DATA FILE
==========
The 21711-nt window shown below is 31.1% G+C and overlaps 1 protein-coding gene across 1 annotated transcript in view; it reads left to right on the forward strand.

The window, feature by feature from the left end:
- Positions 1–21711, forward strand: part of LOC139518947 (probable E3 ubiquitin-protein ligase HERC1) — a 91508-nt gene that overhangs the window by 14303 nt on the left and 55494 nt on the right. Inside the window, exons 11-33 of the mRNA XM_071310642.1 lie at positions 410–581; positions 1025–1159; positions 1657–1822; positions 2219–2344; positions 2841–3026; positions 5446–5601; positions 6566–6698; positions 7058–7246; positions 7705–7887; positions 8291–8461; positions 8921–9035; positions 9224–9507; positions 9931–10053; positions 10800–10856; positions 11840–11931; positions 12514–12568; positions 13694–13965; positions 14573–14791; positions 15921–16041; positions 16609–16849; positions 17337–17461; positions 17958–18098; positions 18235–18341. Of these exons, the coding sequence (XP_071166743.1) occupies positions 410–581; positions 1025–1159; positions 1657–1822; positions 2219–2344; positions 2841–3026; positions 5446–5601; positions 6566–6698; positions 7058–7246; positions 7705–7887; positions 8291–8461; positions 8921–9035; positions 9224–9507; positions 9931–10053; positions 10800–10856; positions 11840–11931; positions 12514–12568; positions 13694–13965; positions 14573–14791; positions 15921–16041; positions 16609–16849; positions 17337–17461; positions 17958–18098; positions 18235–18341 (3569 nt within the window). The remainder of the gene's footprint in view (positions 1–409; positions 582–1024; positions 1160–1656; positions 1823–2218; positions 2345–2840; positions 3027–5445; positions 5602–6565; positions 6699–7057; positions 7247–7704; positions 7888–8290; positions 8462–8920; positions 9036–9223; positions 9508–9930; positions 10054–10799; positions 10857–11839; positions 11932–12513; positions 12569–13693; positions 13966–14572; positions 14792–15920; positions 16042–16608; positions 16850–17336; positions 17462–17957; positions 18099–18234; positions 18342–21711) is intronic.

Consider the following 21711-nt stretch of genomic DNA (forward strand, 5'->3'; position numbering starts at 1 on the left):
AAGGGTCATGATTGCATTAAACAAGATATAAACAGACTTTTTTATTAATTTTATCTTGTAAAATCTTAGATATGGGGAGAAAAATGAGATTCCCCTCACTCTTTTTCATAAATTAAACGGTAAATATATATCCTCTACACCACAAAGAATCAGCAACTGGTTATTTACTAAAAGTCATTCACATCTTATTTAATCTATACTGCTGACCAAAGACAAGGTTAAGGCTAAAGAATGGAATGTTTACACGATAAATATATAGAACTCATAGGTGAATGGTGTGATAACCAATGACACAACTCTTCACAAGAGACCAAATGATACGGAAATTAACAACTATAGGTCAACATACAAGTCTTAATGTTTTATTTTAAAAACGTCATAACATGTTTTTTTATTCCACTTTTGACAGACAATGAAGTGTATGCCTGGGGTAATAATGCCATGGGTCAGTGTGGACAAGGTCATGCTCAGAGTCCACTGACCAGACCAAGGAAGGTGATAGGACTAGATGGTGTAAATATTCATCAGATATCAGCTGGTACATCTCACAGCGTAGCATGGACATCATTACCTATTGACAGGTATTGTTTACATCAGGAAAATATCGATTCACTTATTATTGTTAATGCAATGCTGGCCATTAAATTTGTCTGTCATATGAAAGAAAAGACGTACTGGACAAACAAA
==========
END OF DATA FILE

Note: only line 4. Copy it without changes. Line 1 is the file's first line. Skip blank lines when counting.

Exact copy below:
Consider the following 21711-nt stretch of genomic DNA (forward strand, 5'->3'; position numbering starts at 1 on the left):